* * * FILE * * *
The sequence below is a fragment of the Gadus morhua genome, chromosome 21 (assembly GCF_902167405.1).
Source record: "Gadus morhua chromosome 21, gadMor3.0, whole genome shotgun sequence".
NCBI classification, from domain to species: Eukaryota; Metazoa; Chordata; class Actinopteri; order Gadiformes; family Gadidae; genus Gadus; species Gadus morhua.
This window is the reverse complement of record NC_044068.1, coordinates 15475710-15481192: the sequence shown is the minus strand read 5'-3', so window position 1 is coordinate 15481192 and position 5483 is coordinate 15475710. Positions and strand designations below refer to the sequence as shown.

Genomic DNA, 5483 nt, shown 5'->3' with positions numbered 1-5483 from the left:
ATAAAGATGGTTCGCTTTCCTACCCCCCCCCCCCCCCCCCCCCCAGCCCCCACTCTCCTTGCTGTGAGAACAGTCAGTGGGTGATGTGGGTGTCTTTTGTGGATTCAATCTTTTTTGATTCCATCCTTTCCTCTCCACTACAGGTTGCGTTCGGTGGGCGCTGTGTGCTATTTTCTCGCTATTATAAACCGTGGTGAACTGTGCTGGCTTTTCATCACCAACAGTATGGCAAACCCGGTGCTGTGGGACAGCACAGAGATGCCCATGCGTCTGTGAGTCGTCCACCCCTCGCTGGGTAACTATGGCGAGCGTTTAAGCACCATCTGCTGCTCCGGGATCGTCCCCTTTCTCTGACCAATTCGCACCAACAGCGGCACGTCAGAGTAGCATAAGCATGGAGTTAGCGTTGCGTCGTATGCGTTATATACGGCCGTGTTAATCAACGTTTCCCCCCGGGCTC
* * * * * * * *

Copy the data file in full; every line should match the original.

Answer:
The sequence below is a fragment of the Gadus morhua genome, chromosome 21 (assembly GCF_902167405.1).
Source record: "Gadus morhua chromosome 21, gadMor3.0, whole genome shotgun sequence".
NCBI classification, from domain to species: Eukaryota; Metazoa; Chordata; class Actinopteri; order Gadiformes; family Gadidae; genus Gadus; species Gadus morhua.
This window is the reverse complement of record NC_044068.1, coordinates 15475710-15481192: the sequence shown is the minus strand read 5'-3', so window position 1 is coordinate 15481192 and position 5483 is coordinate 15475710. Positions and strand designations below refer to the sequence as shown.

Genomic DNA, 5483 nt, shown 5'->3' with positions numbered 1-5483 from the left:
ATAAAGATGGTTCGCTTTCCTACCCCCCCCCCCCCCCCCCCCCCAGCCCCCACTCTCCTTGCTGTGAGAACAGTCAGTGGGTGATGTGGGTGTCTTTTGTGGATTCAATCTTTTTTGATTCCATCCTTTCCTCTCCACTACAGGTTGCGTTCGGTGGGCGCTGTGTGCTATTTTCTCGCTATTATAAACCGTGGTGAACTGTGCTGGCTTTTCATCACCAACAGTATGGCAAACCCGGTGCTGTGGGACAGCACAGAGATGCCCATGCGTCTGTGAGTCGTCCACCCCTCGCTGGGTAACTATGGCGAGCGTTTAAGCACCATCTGCTGCTCCGGGATCGTCCCCTTTCTCTGACCAATTCGCACCAACAGCGGCACGTCAGAGTAGCATAAGCATGGAGTTAGCGTTGCGTCGTATGCGTTATATACGGCCGTGTTAATCAACGTTTCCCCCCGGGCTC